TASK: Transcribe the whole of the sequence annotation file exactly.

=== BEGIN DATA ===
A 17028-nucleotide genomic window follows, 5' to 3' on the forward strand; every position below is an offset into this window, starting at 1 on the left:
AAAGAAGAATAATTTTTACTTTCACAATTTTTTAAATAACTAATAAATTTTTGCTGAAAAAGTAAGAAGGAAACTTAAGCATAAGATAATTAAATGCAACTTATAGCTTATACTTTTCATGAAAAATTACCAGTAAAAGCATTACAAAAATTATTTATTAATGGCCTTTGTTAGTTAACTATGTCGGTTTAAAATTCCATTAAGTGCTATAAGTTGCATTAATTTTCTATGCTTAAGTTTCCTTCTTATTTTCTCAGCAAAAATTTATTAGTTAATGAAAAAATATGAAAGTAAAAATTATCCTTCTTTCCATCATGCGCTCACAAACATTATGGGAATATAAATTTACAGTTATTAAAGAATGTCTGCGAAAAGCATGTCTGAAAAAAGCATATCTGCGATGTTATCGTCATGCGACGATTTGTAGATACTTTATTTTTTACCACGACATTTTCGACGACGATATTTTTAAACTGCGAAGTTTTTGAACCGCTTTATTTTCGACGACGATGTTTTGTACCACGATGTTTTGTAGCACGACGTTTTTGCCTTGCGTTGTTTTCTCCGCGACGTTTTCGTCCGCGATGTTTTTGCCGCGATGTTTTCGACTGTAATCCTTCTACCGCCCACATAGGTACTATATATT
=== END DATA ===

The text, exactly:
A 17028-nucleotide genomic window follows, 5' to 3' on the forward strand; every position below is an offset into this window, starting at 1 on the left:
AAAGAAGAATAATTTTTACTTTCACAATTTTTTAAATAACTAATAAATTTTTGCTGAAAAAGTAAGAAGGAAACTTAAGCATAAGATAATTAAATGCAACTTATAGCTTATACTTTTCATGAAAAATTACCAGTAAAAGCATTACAAAAATTATTTATTAATGGCCTTTGTTAGTTAACTATGTCGGTTTAAAATTCCATTAAGTGCTATAAGTTGCATTAATTTTCTATGCTTAAGTTTCCTTCTTATTTTCTCAGCAAAAATTTATTAGTTAATGAAAAAATATGAAAGTAAAAATTATCCTTCTTTCCATCATGCGCTCACAAACATTATGGGAATATAAATTTACAGTTATTAAAGAATGTCTGCGAAAAGCATGTCTGAAAAAAGCATATCTGCGATGTTATCGTCATGCGACGATTTGTAGATACTTTATTTTTTACCACGACATTTTCGACGACGATATTTTTAAACTGCGAAGTTTTTGAACCGCTTTATTTTCGACGACGATGTTTTGTACCACGATGTTTTGTAGCACGACGTTTTTGCCTTGCGTTGTTTTCTCCGCGACGTTTTCGTCCGCGATGTTTTTGCCGCGATGTTTTCGACTGTAATCCTTCTACCGCCCACATAGGTACTATATATT